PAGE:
Yesterday marked the 15th anniversary of John’s and my first date. 15 years!! I am the luckiest.
The most memorable thing about that first date is not what we did, or what we said, or where we went, but how close it came to not happening at all. I was a nervous and awkward senior on the cusp of college, and it seemed a whole heck of a lot scarier to say yes and a whole heck of a lot safer to say no to his invitation.
But I did say yes (thank you, Lord!). I was musing over this yesterday, and it reminded me of something I had drafted a few months ago and never posted. (It was inspired by this essay.) As you’ll see by the first decision below, it seemed appropriate to share this week.
We each make thousands of decisions a day, but in the end, we can trace just a few back to whether we wake up smiling most days or not. Here are nine of mine, starting with the most important one.
1. I said yes to a first date. Of course, I said yes to him again several years later, but this first “yes” was the one that really mattered, the one that was in doubt – the second was a forgone conclusion. I like to think that scared, shy 17-year-old had some inkling of the happiness ahead, and boy was she right. Either that, or she just had a very wise friend giving her counsel. (Thank you, Anna!!!)
2. I didn’t work after hours. When I began my first job out of college, my boss was a workaholic with not a shred of work/life balance. As the new girl eager to prove herself, it would have been easy to fall into the same pattern. But my boss never actually told me to work after hours, and it was not my natural inclination to do so – and so I didn’t. (Guys, we all know I probably would have keeled over from the stress if I had, anyway.)
Though I will occasionally flex my hours now and again, especially now that I’m a parent, it’s always my decision, made thoughtfully, and not because I have something to prove or nothing else to occupy my time. Setting the boundaries of work and life neatly and firmly from the start has kept both vibrant over the long-haul.
The best part: by the grace of God, that workaholic boss is the one and only – one of the most amazing transformations I’ve ever had the privilege to witness.
3. I joined a Lent study at church. Shortly after we moved to North Carolina, we began attending our church, and it was an immediate turning point of feeling “at home” in a place that felt cold and alien. But when I think about my faith walk, possibly the most important decision in my adult life of faith was joining a Bible study. It was a classic John and Emily set-up — two 22-year-olds and a handful of middle-aged women — but it was the first time I saw up close what it looked like to live out your faith, carefully consider what your faith was asking of you, apply your faith to everyday life, pray out loud, and lay on hands for blessing and healing. It also introduced us to Adam Hamilton, who as I’m sure you know has had a profound effect on the way I live out my faith.
4. I paid off my student loans fast and furious. I graduated with about $20,000 in undergraduate loan debt, and though I was making $36,000 when I graduated (and John was looking for a job!), we paid off my loans in four years. Clearing that debt relatively early developed a muscle we’re still using today and paved the way for our future financial freedom — and with it, more independence, more security, and more options in almost every facet of our life (which later made a huge difference when we had kiddos!).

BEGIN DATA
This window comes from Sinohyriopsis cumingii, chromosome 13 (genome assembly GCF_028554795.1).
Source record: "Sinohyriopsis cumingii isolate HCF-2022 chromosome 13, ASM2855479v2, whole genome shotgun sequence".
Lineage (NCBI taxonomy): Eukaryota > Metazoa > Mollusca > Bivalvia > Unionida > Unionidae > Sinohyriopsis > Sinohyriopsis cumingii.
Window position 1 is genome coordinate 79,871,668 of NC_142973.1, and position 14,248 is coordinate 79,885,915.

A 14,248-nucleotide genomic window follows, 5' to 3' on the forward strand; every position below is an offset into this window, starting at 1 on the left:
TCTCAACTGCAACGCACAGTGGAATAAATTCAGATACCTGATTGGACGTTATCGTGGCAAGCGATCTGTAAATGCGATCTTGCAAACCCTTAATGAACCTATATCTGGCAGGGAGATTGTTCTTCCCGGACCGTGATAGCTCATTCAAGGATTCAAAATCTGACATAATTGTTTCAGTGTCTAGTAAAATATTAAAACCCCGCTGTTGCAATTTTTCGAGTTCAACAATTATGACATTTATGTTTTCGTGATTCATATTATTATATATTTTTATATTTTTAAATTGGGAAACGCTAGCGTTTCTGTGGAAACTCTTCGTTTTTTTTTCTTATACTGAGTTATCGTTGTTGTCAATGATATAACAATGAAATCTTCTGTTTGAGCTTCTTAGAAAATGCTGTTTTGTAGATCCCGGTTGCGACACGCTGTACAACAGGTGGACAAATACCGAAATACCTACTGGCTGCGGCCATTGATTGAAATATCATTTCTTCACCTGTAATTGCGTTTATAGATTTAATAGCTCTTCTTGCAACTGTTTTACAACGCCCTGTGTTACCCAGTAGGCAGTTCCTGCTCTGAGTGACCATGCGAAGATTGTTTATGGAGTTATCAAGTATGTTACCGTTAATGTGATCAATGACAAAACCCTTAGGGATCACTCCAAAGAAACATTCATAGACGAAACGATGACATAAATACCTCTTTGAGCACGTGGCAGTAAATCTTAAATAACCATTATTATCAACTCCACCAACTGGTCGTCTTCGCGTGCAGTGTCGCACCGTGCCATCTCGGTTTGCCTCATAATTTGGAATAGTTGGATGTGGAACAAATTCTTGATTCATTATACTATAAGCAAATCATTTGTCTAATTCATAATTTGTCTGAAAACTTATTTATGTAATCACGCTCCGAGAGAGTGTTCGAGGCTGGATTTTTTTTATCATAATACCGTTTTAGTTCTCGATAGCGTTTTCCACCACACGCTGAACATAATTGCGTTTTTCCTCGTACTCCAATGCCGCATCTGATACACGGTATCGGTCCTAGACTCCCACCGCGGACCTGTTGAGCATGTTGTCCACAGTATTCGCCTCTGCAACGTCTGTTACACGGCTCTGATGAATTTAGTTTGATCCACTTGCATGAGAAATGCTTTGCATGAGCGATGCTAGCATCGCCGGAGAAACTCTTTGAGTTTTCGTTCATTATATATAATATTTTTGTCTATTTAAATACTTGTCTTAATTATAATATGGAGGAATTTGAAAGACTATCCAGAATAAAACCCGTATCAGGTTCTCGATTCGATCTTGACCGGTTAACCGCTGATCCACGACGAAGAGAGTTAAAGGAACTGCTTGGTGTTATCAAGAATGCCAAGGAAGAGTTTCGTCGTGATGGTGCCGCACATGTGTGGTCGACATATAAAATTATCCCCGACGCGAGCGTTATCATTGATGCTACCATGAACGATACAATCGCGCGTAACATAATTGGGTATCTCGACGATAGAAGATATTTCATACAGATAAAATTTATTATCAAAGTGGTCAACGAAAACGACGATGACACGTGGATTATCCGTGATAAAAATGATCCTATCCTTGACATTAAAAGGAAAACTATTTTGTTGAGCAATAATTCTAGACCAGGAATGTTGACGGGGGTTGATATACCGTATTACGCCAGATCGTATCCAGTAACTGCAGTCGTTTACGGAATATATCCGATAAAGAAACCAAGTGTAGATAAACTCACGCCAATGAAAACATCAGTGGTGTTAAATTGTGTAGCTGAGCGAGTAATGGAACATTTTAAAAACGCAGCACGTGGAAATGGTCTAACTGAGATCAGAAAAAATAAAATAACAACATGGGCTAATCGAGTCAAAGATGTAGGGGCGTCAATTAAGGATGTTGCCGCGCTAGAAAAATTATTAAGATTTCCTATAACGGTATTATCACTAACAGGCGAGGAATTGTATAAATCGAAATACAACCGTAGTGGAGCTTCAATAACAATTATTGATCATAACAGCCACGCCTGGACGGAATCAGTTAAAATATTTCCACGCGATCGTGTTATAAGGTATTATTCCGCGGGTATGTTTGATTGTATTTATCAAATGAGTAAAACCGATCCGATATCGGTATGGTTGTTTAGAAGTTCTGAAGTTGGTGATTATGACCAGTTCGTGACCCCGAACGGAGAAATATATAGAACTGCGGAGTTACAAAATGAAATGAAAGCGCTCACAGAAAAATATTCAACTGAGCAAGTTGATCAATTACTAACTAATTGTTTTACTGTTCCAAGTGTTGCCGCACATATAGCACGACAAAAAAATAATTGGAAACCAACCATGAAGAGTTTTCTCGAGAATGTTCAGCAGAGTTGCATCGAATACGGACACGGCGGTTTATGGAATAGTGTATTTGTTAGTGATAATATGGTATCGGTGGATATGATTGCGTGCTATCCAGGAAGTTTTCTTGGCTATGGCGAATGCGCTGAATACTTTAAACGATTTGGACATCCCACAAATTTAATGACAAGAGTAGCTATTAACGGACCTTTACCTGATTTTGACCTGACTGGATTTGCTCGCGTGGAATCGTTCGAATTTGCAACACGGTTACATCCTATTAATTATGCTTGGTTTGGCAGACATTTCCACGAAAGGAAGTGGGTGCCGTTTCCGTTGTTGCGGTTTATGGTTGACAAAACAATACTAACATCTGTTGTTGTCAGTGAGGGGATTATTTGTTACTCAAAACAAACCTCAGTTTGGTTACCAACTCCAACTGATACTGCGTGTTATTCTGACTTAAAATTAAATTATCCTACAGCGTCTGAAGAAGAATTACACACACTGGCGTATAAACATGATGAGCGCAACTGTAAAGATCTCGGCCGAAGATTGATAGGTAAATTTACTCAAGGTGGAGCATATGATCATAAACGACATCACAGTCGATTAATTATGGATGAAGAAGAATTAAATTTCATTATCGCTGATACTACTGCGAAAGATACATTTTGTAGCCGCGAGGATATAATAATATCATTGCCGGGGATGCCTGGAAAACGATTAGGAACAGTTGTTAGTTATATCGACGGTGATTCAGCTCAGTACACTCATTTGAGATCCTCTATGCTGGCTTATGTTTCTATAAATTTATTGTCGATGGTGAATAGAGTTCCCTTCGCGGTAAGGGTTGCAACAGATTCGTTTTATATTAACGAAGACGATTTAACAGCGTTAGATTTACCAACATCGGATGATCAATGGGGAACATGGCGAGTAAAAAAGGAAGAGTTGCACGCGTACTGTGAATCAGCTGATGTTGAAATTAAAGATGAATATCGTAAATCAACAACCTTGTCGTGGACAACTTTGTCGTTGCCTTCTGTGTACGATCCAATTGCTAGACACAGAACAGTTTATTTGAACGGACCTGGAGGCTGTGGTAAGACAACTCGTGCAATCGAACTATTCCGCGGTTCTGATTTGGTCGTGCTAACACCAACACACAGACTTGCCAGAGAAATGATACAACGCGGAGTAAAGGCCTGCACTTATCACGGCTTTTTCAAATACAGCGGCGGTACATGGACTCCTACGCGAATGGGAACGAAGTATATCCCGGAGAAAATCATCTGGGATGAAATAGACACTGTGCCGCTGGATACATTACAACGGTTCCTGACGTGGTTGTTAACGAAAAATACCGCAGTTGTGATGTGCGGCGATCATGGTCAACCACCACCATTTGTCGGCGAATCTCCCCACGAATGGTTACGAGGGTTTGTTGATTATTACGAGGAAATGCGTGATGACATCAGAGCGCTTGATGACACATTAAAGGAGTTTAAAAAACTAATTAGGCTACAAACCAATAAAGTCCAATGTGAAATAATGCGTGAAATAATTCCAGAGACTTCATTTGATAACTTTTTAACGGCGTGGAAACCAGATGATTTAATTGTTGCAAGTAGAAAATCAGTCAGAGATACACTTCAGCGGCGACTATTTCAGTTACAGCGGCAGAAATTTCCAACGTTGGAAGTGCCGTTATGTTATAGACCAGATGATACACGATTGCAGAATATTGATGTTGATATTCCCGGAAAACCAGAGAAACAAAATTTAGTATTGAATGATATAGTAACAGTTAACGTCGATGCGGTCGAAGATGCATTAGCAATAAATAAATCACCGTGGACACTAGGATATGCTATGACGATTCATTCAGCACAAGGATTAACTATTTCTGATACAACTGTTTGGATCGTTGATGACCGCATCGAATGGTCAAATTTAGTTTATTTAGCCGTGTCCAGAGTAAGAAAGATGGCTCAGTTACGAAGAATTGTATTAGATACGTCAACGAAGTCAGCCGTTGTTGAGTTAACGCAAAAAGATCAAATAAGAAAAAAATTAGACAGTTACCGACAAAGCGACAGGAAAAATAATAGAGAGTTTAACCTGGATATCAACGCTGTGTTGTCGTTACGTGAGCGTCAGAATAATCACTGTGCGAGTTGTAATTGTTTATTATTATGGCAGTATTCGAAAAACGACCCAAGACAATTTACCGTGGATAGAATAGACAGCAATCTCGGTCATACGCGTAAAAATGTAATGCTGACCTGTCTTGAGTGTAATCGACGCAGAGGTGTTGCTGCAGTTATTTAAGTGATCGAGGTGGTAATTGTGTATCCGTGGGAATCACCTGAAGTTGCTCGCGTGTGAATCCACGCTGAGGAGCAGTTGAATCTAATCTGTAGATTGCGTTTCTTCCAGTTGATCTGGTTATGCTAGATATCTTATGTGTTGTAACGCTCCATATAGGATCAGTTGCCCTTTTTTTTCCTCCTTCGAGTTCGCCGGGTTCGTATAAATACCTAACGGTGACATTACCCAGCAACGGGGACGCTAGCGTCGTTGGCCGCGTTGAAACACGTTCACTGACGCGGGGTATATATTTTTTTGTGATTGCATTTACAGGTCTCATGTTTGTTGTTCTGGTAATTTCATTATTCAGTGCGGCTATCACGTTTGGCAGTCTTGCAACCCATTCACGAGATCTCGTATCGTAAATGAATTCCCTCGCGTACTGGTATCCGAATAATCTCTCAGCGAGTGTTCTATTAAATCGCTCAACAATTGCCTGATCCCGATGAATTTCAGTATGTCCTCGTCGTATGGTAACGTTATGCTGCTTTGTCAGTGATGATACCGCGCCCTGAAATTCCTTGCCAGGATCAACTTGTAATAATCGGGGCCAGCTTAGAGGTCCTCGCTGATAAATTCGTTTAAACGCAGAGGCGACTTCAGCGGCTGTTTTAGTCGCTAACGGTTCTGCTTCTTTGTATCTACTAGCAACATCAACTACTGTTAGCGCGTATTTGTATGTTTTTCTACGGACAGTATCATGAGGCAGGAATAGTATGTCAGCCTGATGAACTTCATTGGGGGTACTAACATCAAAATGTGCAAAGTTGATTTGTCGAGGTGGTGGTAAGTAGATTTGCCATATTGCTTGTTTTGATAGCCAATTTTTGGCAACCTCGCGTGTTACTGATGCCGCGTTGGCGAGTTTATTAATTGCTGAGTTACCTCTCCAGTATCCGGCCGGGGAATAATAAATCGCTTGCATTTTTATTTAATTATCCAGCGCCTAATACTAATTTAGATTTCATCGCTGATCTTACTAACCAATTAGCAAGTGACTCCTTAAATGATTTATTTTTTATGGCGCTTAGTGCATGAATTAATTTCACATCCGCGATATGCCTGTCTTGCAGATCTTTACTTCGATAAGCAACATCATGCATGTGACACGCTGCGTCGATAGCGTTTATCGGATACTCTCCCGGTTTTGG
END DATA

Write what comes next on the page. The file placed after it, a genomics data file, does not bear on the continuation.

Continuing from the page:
5. We adopted our cats (before we were ready). The plan was to start looking once John found a job, but then one day a few months into life in NC (and many months before he was hired), we took a spin through an adoption event and fell in love. I count the fact that we walked into Petsmart that day as one of the luckiest strokes of my life, and I will always be so grateful that Jack and Oliver were ours. They were the cure for our homesickness; they made us look forward to returning from trips when nothing else did, and they made us feel like a family before we were one.
6. Much of what I love is cheap or free. It was true when it was a necessity, and it’s true now when it’s less so. Reading, walking a beautiful neighborhood, hiking, playing cards and board games, writing, ice cream and hot dogs, dinner at home with friends, outdoor movies, outdoor concerts… I don’t find it hard or expensive to have fun, and so I find that there is fun around every corner.
7. I stepped out boldly in friendship. As a lifelong introvert, I grew up with a core group of friends that I diligently maintained but didn’t expand. Then I moved hundreds of miles away, and desperate times called for desperate measures. Each of my treasured adult friendships required a bold act of putting myself out there, and though it was intensely scary each time, each has paid priceless dividends in memories and love.
8. We live by a budget. I know, I know – is there an answer less surprising or more boring?! Our budget helps us spend money on what we value, not what anyone else values, and it has essentially erased all fear around money from our life. We make a plan at the beginning of the year, and then we follow it (adjusting along the way as necessary!), and we are SO much happier for it.
9. We decided to have children. It seems like it was a forgone conclusion, and maybe it always was — but thankfully, I wrote this post to remember the many (many, many, many) discussions we had on the topic in our pre-baby life. Our children add more joy and wonder and delight and meaning to our days than we ever could have imagined before they arrived, and I am so glad they are ours.
I have made plenty of mistakes in my life, but I’m grateful I got these things right. I’m curious: what are some of the decisions in your life that have led to happiness? I’d love to hear, if you’d like to share!